Author: Min Jin Lee
Genre: Fiction, literary fiction, historical fiction
Where I got the book: I purchased this book through Book Depository.
My rating: ★★★★★
Summary: Beginning in the early 1900s and spanning several decades, we follow one Korean family through multiple generations. Sunja, abandoned by her wealthy yakuza lover and unhappily pregnant with his child, is saved when a young Korean minister passing through on his way to Japan offers to marry her. He is a sickly man but gentle and understanding, and she decides to go with him to Osaka. Sunja’s decision is what sets off the saga of a family struggling to survive and prosper in a foreign land.
“Living everyday in the presence of those who refuse to acknowledge your humanity takes great courage.”
– Pachinko, Min Jin Lee
What a journey this book is – a beautiful, genuine, heartbreaking, and deeply thought-provoking journey. This book crosses the borders of time, place, and history, but it never truly strays from its center, which is the lives of the Baek family.
I have to admit that I haven’t read all that many family sagas, but I can without a doubt say it’ll be hard to top “Pachinko” as this is truly an extraordinary reading experience. This is a book that deals with all situations in a quiet and dignified way, and yet it has the ability to hook you already from page one with its beautiful prose, vivid imagery, and complex characters. I found it nearly impossible to put down and at the same time I tried to read slowly as I didn’t want it to end. This is definitely a book I wanted to reread as soon as I finished it and I don’t often feel that way, even with books I rate 5 stars.
There is so much information to gain from the historical aspect of this novel, but it is informative without taking anything away from the emotional and personal aspect of the storytelling. The starting point of this saga is set immediately after the Japanese annexation of Korea in 1910, and this continues to serve as an important backdrop of the story. The situation of Korean immigrants in Japan back then is something that I personally have very limited knowledge about, and I’m grateful for all the research that has gone into this novel for it to become such a detailed, thorough, and layered representation of this part of history. I have a lot of respect for the careful historical reconstruction that “Pachinko” is and I think it’s worth reading only for that.
As the story progresses it explores how the Koreans were discriminated against in Japan, and this “outsider” status is something that would linger for several decades. Not only does it delve into the immigrants’ situation itself – the racism, the poverty, and basically how they were treated as sub-citizens – but the novel also portrays the struggle of searching for a place to belong, to be unconditionally accepted. It is a book about finding and accepting your cultural identity, and we get to read about this both on a social level and on a personal level. Korea being divided into North and South after World War II just further enhances this struggle. With an ostracizing Japan on one side and a divided Korea on the other, you get a really good sense of how the characters experience discrimination and rootlessness. Beyond the family itself there is really no place to truly call home. The storyline of Noa Baek, the illegitimate son of Sunja and her yakuza lover from her teenage years, Hansu, is one narrative regarding this issue that really resonated with me. Noa has a strong desire to assimilate but at the same time he fears rejection. He experiences a deep-set fear of being “revealed” as an ethnic-Korean, and later on he also struggles to come to terms with his paternal roots. This is something that follows him throughout life. I could genuinely sympathize with his inability to reconcile his backgrounds.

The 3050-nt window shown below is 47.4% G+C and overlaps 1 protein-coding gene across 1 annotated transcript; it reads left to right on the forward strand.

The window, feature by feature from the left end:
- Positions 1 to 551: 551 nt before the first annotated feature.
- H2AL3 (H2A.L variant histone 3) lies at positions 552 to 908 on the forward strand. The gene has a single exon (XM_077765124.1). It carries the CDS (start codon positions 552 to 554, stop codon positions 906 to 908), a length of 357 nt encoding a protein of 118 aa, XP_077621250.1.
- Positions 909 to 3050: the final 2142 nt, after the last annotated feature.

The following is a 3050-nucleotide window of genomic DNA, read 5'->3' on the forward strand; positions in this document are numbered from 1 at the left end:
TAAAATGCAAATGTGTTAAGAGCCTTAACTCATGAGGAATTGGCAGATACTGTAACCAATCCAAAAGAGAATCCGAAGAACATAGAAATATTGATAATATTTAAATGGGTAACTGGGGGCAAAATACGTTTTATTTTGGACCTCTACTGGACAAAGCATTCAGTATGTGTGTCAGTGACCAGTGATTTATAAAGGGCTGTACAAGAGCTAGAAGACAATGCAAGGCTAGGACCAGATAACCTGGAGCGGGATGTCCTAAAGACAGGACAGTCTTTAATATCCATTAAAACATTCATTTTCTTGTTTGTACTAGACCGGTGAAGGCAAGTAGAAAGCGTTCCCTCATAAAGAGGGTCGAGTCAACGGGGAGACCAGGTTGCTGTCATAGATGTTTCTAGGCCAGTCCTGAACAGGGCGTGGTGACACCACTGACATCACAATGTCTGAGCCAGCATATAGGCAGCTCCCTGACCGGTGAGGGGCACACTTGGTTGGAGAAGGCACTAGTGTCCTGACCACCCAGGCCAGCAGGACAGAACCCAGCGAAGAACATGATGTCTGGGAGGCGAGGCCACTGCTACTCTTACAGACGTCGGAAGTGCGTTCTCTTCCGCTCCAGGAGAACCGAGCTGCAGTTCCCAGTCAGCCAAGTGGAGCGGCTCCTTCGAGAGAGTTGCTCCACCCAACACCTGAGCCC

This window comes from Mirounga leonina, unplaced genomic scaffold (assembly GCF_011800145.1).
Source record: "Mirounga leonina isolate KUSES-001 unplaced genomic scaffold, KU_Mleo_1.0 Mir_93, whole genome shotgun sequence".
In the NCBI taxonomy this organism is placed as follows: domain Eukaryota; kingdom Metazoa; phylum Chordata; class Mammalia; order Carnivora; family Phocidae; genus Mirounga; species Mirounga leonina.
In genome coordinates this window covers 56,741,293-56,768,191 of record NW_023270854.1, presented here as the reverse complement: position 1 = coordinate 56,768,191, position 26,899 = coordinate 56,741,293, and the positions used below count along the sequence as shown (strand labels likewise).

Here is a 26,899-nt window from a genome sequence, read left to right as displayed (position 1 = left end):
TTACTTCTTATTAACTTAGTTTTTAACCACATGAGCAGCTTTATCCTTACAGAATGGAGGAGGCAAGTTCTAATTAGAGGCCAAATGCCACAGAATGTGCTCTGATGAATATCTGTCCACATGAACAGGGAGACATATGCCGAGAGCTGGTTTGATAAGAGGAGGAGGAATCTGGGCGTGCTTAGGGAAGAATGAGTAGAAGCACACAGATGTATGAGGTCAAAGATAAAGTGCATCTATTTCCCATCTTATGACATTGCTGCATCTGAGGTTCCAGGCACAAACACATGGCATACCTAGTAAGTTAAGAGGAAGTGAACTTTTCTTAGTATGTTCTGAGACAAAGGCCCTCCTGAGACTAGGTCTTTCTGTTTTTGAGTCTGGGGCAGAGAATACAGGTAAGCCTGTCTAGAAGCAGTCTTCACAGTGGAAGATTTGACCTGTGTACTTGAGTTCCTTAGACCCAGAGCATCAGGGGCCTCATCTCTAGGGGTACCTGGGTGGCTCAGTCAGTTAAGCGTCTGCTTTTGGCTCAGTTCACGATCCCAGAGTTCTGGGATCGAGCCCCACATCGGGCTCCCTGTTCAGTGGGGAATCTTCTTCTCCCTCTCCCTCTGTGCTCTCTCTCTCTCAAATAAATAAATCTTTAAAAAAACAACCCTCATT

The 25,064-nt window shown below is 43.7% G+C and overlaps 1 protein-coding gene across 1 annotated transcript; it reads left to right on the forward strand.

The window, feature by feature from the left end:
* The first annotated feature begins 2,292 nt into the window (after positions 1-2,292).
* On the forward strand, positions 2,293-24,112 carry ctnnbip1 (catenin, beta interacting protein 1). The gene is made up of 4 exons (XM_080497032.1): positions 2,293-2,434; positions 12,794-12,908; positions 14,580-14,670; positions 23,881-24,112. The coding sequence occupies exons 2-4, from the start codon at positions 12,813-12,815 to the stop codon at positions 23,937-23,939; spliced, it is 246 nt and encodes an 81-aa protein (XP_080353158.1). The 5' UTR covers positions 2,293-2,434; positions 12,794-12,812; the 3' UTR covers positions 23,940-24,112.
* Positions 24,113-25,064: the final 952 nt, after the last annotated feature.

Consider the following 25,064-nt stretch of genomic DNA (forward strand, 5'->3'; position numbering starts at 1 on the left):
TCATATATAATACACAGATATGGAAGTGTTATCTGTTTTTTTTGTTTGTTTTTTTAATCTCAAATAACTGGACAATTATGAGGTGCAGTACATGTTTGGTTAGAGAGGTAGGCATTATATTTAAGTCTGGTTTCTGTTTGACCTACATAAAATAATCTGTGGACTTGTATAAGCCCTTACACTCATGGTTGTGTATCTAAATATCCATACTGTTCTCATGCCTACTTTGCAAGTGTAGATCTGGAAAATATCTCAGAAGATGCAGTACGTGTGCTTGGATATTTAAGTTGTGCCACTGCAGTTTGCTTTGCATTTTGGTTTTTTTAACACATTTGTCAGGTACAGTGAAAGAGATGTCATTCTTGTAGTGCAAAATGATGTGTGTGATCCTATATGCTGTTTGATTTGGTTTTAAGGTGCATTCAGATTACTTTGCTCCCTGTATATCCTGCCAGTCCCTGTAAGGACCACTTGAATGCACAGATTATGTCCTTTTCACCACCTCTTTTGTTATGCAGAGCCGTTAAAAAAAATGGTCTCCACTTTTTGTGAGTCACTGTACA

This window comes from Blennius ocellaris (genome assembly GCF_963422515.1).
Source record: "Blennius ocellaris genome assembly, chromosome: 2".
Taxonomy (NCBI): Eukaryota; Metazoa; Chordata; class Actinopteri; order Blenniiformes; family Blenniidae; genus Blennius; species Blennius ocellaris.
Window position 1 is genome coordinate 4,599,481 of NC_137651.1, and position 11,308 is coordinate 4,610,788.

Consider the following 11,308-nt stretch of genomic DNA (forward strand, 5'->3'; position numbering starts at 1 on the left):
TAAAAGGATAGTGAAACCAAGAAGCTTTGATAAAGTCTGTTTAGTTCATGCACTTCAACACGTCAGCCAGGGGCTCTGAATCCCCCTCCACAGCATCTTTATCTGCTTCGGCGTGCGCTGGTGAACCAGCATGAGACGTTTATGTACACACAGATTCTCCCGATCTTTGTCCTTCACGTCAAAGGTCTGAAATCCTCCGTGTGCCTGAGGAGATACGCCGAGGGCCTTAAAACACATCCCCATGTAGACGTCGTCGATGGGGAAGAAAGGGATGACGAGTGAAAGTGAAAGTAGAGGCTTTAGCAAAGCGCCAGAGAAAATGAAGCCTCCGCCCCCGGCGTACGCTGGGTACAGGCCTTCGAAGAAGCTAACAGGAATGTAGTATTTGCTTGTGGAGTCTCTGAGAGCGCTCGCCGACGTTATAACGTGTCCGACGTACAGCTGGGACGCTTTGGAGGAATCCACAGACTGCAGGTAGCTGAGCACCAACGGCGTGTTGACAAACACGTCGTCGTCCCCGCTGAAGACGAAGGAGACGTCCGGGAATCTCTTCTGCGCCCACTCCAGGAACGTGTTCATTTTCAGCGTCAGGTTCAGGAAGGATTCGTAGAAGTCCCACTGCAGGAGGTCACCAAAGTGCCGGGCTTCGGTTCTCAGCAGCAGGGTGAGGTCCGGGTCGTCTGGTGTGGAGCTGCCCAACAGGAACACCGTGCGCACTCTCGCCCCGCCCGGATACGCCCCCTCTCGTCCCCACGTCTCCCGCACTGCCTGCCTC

This novel is also filled with strong female characters who are all complex and unique. In many ways it is their resilience that helps the families stay afloat enough to get by, whether this is by running a boarding house or working long hours making and selling kimchi. They suffer through so many changes, losses, and sacrifices, but they remain inspirational in a humble way. I really love how beautifully written they are. Even the minor female characters add so much to the story and play significant roles, mostly by highlighting and accentuating the cultural differences that permeate this book. There is a rather extensive character gallery overall, but it’s not difficult keeping track of everyone because in my opinion not a single one of them can be considered superfluous. The characterization is strong and you can easily sympathize with them.
There is a high chance you will become deeply invested in “Pachinko”. It is definitely not fast-paced or filled with action and drama, but it’s still a page-turner. The writing is rich and gorgeous no matter the setting, and even though it spans so many years it doesn’t fall into the trap of irregular or rushed pacing. It never abandons or “forgets” a character, the changes between the different narratives are many and constant but never confusing, and all historical information is seamlessly weaved into the story. This is an impressive book and I highly recommend it to everyone, regardless of reading preferences.